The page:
Amedeo Clemente Modigliani (1884-1920) was an Italian artist born in Livorno of Jewish heritage, practicing both painting and sculpture who pursued his career for the most part in France. There he developed a unique style : today his graceful portraits and lush nudes at once evoke his name, but during his brief career few apart from his fellow artists were aware of his gifts. Modigliani had to struggle against poverty and chronic ill health, dying of tuberculosis and excesses of drink and drugs at the age of 35.
In 1965, the Young Farmer fetched £ 22,320 at Parke-Bernet in New York and Christie's sold it for £ 59,574 in 1969 in Tokyo. It was the first sale of Christie's in Japan which was a great success. In 2006, the portrait of the art dealer Paul Guillaune who helped Modigliani in his débuts went for $ 4.8 million under the hammer at Sotheby's to Nahmad Gallery, dealers in New York.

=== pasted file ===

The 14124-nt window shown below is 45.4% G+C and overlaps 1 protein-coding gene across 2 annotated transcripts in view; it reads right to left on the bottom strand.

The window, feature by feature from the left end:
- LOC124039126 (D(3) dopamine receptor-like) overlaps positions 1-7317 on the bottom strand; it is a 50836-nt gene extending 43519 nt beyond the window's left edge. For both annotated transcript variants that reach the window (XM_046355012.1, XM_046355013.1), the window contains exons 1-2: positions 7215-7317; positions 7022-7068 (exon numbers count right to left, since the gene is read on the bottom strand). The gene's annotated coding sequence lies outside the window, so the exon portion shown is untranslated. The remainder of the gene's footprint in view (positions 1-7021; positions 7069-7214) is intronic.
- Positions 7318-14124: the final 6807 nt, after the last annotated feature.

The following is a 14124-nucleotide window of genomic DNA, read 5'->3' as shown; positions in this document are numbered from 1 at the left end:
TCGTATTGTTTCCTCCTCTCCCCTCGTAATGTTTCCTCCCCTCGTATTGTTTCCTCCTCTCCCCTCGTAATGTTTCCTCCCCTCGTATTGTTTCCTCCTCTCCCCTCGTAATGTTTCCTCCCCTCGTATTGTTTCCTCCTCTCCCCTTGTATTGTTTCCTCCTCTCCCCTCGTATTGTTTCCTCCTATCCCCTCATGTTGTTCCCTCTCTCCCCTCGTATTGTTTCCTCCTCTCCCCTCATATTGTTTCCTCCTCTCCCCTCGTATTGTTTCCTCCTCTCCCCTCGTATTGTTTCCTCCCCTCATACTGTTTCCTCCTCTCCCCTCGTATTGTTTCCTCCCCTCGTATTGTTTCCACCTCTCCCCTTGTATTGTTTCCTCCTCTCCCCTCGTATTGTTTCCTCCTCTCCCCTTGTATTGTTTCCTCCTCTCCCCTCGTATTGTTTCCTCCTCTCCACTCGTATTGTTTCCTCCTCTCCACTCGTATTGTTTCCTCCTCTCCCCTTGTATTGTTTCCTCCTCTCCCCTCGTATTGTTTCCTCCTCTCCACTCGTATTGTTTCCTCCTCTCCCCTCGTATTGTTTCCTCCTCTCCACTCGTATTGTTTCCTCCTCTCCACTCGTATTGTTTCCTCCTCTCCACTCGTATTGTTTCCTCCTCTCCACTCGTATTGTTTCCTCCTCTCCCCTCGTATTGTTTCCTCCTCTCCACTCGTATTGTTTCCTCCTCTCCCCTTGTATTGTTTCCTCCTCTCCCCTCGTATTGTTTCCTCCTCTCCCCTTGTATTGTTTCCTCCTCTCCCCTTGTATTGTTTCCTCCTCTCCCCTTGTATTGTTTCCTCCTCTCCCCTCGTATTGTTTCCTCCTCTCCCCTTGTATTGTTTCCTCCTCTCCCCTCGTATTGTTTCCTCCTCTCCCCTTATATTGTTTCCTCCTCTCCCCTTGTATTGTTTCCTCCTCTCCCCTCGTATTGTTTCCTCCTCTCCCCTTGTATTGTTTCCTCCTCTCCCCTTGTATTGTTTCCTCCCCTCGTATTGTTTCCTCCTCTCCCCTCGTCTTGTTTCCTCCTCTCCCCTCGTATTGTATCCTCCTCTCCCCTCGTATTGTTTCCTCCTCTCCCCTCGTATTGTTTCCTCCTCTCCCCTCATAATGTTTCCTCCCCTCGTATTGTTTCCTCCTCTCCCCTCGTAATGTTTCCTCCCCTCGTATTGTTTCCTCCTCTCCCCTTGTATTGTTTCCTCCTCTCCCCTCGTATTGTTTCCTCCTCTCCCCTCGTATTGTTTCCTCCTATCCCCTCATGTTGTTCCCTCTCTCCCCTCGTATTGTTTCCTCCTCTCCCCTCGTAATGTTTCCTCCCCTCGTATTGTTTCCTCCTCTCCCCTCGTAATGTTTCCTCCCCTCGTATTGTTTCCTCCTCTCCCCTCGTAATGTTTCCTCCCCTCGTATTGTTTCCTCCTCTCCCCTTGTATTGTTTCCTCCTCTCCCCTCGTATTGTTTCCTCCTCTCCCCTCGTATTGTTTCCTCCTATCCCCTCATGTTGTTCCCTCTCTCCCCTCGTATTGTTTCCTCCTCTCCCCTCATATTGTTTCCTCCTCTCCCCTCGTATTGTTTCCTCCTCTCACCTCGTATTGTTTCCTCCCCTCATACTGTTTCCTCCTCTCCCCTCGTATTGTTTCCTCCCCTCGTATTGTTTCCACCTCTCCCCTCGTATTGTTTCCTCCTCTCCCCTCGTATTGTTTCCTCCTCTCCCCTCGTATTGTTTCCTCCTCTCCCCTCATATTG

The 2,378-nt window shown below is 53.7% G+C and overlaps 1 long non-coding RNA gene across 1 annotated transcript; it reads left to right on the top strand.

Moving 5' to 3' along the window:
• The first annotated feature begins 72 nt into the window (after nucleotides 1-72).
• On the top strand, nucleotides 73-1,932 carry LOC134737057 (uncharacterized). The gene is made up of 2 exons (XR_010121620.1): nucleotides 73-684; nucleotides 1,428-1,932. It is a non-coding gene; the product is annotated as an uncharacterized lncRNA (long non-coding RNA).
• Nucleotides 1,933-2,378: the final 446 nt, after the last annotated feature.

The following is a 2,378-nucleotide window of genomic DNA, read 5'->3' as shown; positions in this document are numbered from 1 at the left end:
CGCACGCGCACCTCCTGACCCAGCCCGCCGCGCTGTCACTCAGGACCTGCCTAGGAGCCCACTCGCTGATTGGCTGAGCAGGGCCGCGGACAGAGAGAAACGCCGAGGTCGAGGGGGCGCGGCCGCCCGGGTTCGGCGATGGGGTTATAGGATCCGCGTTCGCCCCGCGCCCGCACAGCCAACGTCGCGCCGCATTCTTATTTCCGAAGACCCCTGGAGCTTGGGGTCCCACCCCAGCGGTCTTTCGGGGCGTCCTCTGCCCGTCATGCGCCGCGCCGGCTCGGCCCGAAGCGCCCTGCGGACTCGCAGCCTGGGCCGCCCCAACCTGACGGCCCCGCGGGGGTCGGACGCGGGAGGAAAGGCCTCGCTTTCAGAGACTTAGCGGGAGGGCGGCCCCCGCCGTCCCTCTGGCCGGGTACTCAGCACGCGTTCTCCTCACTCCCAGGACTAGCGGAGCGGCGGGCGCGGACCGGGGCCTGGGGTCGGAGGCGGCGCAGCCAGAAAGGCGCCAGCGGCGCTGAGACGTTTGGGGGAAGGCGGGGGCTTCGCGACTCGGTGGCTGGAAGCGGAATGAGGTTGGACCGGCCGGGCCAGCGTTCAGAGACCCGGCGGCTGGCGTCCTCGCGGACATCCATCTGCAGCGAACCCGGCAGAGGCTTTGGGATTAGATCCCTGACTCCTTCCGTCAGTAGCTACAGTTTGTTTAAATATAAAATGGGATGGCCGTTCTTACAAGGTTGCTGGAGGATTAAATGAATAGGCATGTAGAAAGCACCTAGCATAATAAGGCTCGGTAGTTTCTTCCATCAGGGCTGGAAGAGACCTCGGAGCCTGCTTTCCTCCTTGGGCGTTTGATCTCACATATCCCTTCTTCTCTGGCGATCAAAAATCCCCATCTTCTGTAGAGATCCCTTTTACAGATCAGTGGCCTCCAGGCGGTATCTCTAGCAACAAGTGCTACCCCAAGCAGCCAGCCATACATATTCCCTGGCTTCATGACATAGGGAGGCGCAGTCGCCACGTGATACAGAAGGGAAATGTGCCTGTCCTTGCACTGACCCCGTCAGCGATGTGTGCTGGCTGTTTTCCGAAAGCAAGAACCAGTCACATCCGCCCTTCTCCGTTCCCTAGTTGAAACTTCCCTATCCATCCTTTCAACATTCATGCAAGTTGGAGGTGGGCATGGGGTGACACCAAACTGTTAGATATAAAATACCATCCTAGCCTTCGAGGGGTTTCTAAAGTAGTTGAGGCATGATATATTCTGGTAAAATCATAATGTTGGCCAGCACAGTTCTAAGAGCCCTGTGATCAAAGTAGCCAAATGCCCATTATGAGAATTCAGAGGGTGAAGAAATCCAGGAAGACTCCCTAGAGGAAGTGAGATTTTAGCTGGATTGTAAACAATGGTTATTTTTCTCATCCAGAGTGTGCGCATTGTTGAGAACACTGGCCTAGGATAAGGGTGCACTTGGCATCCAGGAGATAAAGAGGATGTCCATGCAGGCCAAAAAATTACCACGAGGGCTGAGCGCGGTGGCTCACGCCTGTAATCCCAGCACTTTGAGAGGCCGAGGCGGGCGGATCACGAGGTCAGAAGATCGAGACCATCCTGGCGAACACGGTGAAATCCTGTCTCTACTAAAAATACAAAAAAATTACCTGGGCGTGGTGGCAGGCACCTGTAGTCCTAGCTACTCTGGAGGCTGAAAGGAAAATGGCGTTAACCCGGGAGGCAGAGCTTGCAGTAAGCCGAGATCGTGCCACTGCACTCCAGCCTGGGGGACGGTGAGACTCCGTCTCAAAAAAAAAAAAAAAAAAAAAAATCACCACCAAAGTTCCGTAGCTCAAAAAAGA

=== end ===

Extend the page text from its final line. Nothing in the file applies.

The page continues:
After the First World War, Modigliani returned to Paris. After several successful exhibitions in England, English collectors started to buy his paintings. But by the end of the year Modigliani became seriously ill with tuberculosis. On January 24 1920 he died. On the following day the pregnant his companion Jeanne Hébuterne committed suicide. A portrait of her went for $26.9 million in a sale in 2006 ; it had fetched $15.1 million in 1998.
The artist and his companion are buried together in the Père Lachaise cemetery in Paris. Their orphan daughter Jeanne (1918-1984) was adopted by Modigliani’s sister in Florence; later she would write an important biography of her father Modigliani:Man and Myth.